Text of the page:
Eli User Interface Reference Manual
The behavior of Eli can be modified by changing the value
of an Odin variable.
The functions affected by Odin variables are
the current working directory,
the distributed parallel build facility,
the help facility, the error and log facility,
the file change notification facility, and
the maximum total file system space used by derived objects.
A variable assignment odin-command consists of the name of an Odin variable
followed by an = operator and an odin-expression.
For example, the following odin-commands
assign the value
../src to the
and the value
4 to the
(Odin variable names are case-insensitive).
-> dir = ../src
-> warnlevel = 4
If the value is omitted from a variable assignment odin-command,
Eli displays the current value of the specified variable.
After the preceding odin-commands, the current value of
is found by the command:
-> warnlevel =
The Odin variables and their default values are:
Dir = eli_invocation_directory
MaxBuilds = 2
BuildHosts = LOCAL : LOCAL
Size = 0
KeepGoing = yes
History = yes
LogLevel = 2
ErrLevel = 3
WarnLevel = 2
HelpLevel = 1
VerifyLevel = 2
An initial value for an Odin variable can be
specified in an environment variable whose name is the
the Odin variable name in capital letters preceded by the
ODIN. For example, the initial value for
is specified in the
ODINMAXBUILDS environment variable.
The current working directory can be changed by assigning a new value
The value of the current working directory is especially significant for Eli,
since it identifies source objects by their absolute pathname,
and the current working directory provides the absolute pathname
for all relative names.
BuildHosts variable specifies the list of hosts that are used to
execute the tools that generate the derived objects.
A tool is executed on the first entry in the
list that does not have a currently executing tool.
LOCAL refers to the local host.
MaxBuilds variable specifies the maximum number of tools
to execute in parallel.
The hosts in
BuildHosts must have
the same machine architecture and file namespace as the local host.
A remote build host is activated by executing the shell script
rbs.sh from the
It may be necessary to customize this script for different operating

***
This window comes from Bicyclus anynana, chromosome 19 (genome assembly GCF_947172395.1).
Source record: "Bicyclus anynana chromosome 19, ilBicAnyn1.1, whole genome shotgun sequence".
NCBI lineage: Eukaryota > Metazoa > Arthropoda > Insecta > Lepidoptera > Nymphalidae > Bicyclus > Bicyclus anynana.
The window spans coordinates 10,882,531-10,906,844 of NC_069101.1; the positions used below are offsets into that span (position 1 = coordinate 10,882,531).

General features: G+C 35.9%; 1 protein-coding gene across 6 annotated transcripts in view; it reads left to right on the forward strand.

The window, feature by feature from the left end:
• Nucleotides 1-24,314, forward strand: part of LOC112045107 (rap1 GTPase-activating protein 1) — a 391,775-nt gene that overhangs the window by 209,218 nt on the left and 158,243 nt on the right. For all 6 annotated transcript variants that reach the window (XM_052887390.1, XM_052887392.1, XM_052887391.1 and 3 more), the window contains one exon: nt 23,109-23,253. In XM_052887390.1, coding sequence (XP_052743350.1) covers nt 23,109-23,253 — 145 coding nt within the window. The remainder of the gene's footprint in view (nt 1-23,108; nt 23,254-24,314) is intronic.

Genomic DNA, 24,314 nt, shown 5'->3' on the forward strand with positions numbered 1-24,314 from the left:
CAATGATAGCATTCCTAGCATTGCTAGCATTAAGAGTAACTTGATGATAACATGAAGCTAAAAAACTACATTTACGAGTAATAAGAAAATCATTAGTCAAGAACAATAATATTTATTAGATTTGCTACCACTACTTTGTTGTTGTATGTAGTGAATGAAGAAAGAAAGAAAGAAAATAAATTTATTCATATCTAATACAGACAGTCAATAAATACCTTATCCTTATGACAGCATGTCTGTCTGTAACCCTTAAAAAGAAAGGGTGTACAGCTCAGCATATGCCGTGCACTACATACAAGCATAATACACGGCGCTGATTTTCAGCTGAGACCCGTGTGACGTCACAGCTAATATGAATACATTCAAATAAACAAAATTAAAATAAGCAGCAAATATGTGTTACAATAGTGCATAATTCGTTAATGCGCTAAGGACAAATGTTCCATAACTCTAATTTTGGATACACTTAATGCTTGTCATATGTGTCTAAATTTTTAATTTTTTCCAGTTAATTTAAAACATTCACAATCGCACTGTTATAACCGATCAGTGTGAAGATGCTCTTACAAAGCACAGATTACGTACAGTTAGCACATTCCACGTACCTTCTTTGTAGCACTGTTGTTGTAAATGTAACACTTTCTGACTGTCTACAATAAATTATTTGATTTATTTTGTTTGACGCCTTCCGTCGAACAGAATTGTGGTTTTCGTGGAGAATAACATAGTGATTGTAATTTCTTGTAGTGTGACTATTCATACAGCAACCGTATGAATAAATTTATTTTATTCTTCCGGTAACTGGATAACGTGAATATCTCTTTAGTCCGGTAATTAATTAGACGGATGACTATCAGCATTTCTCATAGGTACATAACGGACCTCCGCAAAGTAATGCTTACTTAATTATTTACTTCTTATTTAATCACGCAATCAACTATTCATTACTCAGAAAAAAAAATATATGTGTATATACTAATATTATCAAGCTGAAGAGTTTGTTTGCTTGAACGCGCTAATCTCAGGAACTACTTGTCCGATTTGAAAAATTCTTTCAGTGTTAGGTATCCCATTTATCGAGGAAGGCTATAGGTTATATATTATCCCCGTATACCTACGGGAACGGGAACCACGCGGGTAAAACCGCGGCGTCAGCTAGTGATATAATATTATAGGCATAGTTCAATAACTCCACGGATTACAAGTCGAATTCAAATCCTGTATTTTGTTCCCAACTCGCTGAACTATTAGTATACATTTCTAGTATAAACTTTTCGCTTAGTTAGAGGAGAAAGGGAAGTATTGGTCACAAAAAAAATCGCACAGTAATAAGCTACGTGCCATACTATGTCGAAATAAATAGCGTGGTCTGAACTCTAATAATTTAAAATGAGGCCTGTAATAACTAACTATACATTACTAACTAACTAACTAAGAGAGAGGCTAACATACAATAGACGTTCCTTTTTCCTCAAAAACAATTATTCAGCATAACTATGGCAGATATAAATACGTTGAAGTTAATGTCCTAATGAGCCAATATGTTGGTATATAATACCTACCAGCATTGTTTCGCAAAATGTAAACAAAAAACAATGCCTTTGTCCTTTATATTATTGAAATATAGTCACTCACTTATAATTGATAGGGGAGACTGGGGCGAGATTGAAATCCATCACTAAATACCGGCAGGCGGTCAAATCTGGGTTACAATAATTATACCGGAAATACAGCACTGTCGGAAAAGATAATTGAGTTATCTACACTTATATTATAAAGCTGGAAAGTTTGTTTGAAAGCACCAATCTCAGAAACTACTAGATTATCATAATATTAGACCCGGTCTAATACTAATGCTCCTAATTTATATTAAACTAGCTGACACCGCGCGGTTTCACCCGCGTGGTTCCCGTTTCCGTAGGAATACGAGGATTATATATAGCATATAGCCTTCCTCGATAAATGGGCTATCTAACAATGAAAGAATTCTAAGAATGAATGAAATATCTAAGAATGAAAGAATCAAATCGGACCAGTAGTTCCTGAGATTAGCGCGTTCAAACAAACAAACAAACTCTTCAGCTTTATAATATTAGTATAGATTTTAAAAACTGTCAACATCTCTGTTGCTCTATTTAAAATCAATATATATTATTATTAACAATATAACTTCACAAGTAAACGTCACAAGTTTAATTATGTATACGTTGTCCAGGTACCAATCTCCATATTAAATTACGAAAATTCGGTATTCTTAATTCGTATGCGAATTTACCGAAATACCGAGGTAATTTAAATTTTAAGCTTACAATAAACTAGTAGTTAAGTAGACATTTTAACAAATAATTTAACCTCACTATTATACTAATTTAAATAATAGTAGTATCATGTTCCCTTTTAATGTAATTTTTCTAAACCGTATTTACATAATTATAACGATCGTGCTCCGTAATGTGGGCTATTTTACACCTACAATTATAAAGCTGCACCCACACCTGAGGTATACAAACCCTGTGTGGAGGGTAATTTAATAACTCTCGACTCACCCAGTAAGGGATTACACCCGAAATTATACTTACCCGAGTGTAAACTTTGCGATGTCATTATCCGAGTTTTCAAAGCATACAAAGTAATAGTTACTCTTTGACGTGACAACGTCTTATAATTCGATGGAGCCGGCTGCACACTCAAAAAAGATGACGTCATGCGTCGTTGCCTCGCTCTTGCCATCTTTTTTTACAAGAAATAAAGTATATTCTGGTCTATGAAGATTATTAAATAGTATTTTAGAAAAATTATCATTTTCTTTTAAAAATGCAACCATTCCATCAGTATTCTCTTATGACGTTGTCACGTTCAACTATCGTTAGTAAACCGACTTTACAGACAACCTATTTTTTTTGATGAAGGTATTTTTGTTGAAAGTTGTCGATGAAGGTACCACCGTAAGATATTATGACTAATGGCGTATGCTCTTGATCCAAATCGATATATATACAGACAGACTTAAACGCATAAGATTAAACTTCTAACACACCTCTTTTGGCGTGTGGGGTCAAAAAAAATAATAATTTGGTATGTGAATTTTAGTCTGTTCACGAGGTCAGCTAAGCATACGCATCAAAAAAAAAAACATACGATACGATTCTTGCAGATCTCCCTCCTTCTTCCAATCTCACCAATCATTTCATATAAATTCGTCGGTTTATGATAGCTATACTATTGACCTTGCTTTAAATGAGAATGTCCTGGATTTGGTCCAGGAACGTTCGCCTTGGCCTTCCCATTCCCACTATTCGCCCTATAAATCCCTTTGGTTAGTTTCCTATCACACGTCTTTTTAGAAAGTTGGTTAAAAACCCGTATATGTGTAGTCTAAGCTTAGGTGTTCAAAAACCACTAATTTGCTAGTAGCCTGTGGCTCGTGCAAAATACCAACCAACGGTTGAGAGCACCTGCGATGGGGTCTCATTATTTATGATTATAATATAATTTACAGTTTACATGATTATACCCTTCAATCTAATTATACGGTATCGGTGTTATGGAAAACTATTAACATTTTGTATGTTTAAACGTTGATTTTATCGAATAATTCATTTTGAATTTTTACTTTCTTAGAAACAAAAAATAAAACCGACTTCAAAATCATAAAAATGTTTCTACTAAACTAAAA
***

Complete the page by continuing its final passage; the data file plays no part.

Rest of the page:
When a build step reports errors, Eli will continue with build
steps that do not depend on the failed build step.
Setting the value of the
KeepGoing variable to
will cause Eli to terminate the build when any build step reports an error.
History variable specifies whether the command line editing
is supported by Eli when it is used as an interactive command interpreter
(see The Command Editing Mechanism).
When an odin-command is executed, Eli indicates any errors or
warnings associated with the odin-expressions specified in that odin-command.
WarnLevel variables specify
how detailed this report is.
In particular, the user can choose whether
to see final status information,
to see messages incrementally as they are produced by tools steps,
or to see a summary of all relevant messages (including those from
previously cached tool steps).
Eli can also produce a variety of information about the activities
it is performing, such as a brief description of each tool that is
invoked to satisfy a given request.
LogLevel variable specifies how detailed these messages are.
HelpLevel variable specifies what degree of detail
is provided when the user asks for a list of possible file or parameter types
(see The Help Facility).
Normally, only commonly used types are described, but the
can be increased to have all possible types described.
By default, Eli checks the modification dates of all relevant source files
at the beginning of a session and before each interactive odin-command.
If all file modifications during the session are performed through
copy odin-commands or through an editor that has been upgraded
to send a
filename!:test odin-command to Eli whenever
VerifyLevel variable can be set to
1 and only the check
at the beginning of the session is performed.
If all file modifications since the last session have been performed
in the above manner,
VerifyLevel can be set to
0 and the initial check
is avoided as well.
The value of the
Size variable indicates how much disk space
(in kilobytes) is currently being used by derived files.
Environment variables can be used in odin-commands given during interactive
sessions, but are not allowed in an Odinfile
(see The Odinfile).
For example, if the environment variable
$HOME has the value
`/u/geoff', then the following two odin-commands are equivalent.
-> $HOME/sets.specs :exe
-> /u/geoff/sets.specs :exe
The value of an environment variable can be quoted by immediately
preceding it with a quoted identifier.
For example, if the value of
then the following two odin-commands are equivalent.
-> sets.specs +monitor +arg='/u/geoff'$DATA :mon
-> sets.specs +monitor +arg='/u/geoff/french/words' :mon
An environment variable is given a new value
with a variable assignment odin-command of the form:
= ! Value.
(Note the use of !, in contrast to an odin-variable assignment.
It suspends Eli's lexical conventions -- see Execute Commands.)
Thus the following odin-command sets the value of the environment variable
$HOME to the value `/u/clemm':
-> HOME = !/u/clemm
~name are treated as if they were
environment variables, bound respectively to the login directory of the current
user and the login directory of the user with login